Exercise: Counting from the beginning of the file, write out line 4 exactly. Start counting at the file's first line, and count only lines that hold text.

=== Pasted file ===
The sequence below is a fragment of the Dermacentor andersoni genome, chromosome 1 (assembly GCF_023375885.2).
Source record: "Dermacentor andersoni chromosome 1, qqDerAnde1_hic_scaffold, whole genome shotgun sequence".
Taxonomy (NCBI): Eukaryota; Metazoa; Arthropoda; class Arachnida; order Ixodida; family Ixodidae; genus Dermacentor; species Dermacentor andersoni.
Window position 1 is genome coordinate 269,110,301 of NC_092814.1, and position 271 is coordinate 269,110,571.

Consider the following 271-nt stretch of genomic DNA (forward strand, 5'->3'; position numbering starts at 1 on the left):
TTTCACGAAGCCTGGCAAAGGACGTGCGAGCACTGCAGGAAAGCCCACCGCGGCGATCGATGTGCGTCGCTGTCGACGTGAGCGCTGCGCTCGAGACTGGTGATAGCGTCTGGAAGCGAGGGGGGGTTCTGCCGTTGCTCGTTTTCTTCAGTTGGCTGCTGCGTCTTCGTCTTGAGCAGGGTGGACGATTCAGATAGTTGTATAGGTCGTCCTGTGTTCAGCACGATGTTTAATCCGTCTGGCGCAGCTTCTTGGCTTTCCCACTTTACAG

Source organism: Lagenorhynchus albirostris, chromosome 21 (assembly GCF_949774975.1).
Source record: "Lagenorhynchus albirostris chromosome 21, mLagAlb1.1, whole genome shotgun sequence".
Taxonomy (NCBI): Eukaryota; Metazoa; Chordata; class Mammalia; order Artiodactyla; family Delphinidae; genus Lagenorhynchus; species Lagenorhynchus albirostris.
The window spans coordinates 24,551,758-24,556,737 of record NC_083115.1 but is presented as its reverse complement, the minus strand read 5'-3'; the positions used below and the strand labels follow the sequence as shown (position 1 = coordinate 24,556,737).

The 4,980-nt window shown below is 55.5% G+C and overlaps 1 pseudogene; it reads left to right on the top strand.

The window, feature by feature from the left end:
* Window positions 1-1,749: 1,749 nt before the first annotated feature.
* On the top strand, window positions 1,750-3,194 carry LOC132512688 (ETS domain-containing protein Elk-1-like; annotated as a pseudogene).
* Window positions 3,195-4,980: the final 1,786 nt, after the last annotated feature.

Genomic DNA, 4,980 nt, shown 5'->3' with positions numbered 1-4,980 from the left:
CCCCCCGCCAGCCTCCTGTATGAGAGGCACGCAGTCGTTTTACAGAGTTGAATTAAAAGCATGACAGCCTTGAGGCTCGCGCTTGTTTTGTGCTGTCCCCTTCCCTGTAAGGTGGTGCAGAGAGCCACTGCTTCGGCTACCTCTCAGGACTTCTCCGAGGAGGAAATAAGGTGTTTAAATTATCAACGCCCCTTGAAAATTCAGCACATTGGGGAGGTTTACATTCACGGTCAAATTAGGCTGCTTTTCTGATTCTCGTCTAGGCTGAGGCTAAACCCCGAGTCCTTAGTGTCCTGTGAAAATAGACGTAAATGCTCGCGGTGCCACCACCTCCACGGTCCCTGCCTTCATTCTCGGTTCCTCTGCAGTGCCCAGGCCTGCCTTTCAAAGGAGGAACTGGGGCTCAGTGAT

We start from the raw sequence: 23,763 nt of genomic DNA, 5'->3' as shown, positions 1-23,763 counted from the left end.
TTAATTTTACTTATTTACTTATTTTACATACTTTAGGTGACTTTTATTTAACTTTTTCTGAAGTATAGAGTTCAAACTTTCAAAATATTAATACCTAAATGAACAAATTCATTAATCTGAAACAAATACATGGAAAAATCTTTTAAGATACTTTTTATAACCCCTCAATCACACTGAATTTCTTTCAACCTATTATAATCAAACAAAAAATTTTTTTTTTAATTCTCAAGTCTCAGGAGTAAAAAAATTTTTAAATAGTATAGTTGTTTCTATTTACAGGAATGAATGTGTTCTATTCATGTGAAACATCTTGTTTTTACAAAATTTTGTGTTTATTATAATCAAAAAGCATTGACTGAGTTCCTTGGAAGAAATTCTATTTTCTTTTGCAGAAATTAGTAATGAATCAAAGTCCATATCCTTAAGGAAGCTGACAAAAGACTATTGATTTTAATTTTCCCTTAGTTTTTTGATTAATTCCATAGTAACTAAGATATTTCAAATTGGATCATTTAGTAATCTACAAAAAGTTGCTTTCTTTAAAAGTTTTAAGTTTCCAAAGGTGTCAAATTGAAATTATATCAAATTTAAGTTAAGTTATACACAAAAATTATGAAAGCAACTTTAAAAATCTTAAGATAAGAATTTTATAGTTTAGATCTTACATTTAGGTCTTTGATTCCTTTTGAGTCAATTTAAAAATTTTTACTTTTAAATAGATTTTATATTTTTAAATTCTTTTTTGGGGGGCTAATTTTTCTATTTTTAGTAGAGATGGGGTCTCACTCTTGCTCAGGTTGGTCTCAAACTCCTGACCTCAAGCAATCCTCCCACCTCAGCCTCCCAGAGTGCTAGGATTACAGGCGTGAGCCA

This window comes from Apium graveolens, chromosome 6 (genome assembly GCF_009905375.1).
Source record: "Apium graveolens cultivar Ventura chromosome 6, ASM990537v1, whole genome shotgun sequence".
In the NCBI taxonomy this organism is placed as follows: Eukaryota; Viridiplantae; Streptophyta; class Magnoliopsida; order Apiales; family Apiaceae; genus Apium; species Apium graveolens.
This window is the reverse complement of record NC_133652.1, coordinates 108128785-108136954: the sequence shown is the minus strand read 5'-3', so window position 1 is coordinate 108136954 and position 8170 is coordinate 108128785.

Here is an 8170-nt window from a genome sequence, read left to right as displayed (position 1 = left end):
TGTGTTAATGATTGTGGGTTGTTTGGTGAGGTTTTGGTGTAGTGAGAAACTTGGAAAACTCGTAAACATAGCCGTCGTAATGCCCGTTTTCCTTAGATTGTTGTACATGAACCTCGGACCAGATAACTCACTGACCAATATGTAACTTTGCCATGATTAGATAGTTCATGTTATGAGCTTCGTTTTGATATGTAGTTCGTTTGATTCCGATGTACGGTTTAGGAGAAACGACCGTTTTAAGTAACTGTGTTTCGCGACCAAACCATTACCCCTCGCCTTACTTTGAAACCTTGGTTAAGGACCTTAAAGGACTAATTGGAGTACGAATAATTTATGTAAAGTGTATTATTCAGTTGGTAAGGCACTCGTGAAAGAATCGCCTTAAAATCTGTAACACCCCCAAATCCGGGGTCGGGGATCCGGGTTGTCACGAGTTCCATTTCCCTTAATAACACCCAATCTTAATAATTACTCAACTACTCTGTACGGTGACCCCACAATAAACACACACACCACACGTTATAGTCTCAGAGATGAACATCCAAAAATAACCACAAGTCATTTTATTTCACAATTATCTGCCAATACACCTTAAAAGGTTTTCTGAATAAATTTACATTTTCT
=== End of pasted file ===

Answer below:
Window position 1 is genome coordinate 269,110,301 of NC_092814.1, and position 271 is coordinate 269,110,571.